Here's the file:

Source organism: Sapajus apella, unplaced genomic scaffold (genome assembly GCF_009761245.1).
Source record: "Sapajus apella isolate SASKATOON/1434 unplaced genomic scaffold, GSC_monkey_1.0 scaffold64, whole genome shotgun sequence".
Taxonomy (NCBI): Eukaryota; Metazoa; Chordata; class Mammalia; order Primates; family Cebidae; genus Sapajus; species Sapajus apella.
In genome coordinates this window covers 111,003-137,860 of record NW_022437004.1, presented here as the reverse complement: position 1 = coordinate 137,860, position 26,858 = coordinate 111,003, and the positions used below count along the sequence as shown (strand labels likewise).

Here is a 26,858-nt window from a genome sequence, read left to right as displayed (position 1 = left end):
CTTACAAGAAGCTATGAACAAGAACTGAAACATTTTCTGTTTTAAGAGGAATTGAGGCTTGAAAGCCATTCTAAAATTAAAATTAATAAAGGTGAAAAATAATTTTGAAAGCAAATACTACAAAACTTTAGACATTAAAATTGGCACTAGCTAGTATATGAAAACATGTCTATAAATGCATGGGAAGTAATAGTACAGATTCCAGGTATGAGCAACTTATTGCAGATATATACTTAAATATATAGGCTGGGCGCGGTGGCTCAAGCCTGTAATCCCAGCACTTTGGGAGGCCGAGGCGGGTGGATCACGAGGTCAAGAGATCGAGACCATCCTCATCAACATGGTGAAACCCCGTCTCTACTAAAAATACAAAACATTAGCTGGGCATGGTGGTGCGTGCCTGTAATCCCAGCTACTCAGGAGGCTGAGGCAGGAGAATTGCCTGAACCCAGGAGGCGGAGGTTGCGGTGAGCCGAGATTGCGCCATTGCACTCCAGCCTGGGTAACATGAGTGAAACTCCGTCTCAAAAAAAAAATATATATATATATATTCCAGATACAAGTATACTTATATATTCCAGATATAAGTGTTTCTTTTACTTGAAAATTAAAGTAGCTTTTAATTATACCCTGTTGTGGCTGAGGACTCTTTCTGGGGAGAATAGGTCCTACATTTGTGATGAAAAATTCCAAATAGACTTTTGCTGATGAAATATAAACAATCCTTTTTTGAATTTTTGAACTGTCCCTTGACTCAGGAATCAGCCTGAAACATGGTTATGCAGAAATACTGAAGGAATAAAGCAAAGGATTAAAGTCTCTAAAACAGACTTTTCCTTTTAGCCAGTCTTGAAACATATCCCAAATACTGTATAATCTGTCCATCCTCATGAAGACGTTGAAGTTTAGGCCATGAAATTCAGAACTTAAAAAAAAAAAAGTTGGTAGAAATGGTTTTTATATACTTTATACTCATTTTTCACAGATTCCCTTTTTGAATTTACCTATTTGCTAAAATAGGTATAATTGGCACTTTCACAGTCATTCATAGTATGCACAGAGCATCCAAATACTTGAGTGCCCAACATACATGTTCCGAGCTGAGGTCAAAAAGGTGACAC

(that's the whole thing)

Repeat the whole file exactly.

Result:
Source organism: Sapajus apella, unplaced genomic scaffold (genome assembly GCF_009761245.1).
Source record: "Sapajus apella isolate SASKATOON/1434 unplaced genomic scaffold, GSC_monkey_1.0 scaffold64, whole genome shotgun sequence".
Taxonomy (NCBI): Eukaryota; Metazoa; Chordata; class Mammalia; order Primates; family Cebidae; genus Sapajus; species Sapajus apella.
In genome coordinates this window covers 111,003-137,860 of record NW_022437004.1, presented here as the reverse complement: position 1 = coordinate 137,860, position 26,858 = coordinate 111,003, and the positions used below count along the sequence as shown (strand labels likewise).

Here is a 26,858-nt window from a genome sequence, read left to right as displayed (position 1 = left end):
CTTACAAGAAGCTATGAACAAGAACTGAAACATTTTCTGTTTTAAGAGGAATTGAGGCTTGAAAGCCATTCTAAAATTAAAATTAATAAAGGTGAAAAATAATTTTGAAAGCAAATACTACAAAACTTTAGACATTAAAATTGGCACTAGCTAGTATATGAAAACATGTCTATAAATGCATGGGAAGTAATAGTACAGATTCCAGGTATGAGCAACTTATTGCAGATATATACTTAAATATATAGGCTGGGCGCGGTGGCTCAAGCCTGTAATCCCAGCACTTTGGGAGGCCGAGGCGGGTGGATCACGAGGTCAAGAGATCGAGACCATCCTCATCAACATGGTGAAACCCCGTCTCTACTAAAAATACAAAACATTAGCTGGGCATGGTGGTGCGTGCCTGTAATCCCAGCTACTCAGGAGGCTGAGGCAGGAGAATTGCCTGAACCCAGGAGGCGGAGGTTGCGGTGAGCCGAGATTGCGCCATTGCACTCCAGCCTGGGTAACATGAGTGAAACTCCGTCTCAAAAAAAAAATATATATATATATATTCCAGATACAAGTATACTTATATATTCCAGATATAAGTGTTTCTTTTACTTGAAAATTAAAGTAGCTTTTAATTATACCCTGTTGTGGCTGAGGACTCTTTCTGGGGAGAATAGGTCCTACATTTGTGATGAAAAATTCCAAATAGACTTTTGCTGATGAAATATAAACAATCCTTTTTTGAATTTTTGAACTGTCCCTTGACTCAGGAATCAGCCTGAAACATGGTTATGCAGAAATACTGAAGGAATAAAGCAAAGGATTAAAGTCTCTAAAACAGACTTTTCCTTTTAGCCAGTCTTGAAACATATCCCAAATACTGTATAATCTGTCCATCCTCATGAAGACGTTGAAGTTTAGGCCATGAAATTCAGAACTTAAAAAAAAAAAAGTTGGTAGAAATGGTTTTTATATACTTTATACTCATTTTTCACAGATTCCCTTTTTGAATTTACCTATTTGCTAAAATAGGTATAATTGGCACTTTCACAGTCATTCATAGTATGCACAGAGCATCCAAATACTTGAGTGCCCAACATACATGTTCCGAGCTGAGGTCAAAAAGGTGACAC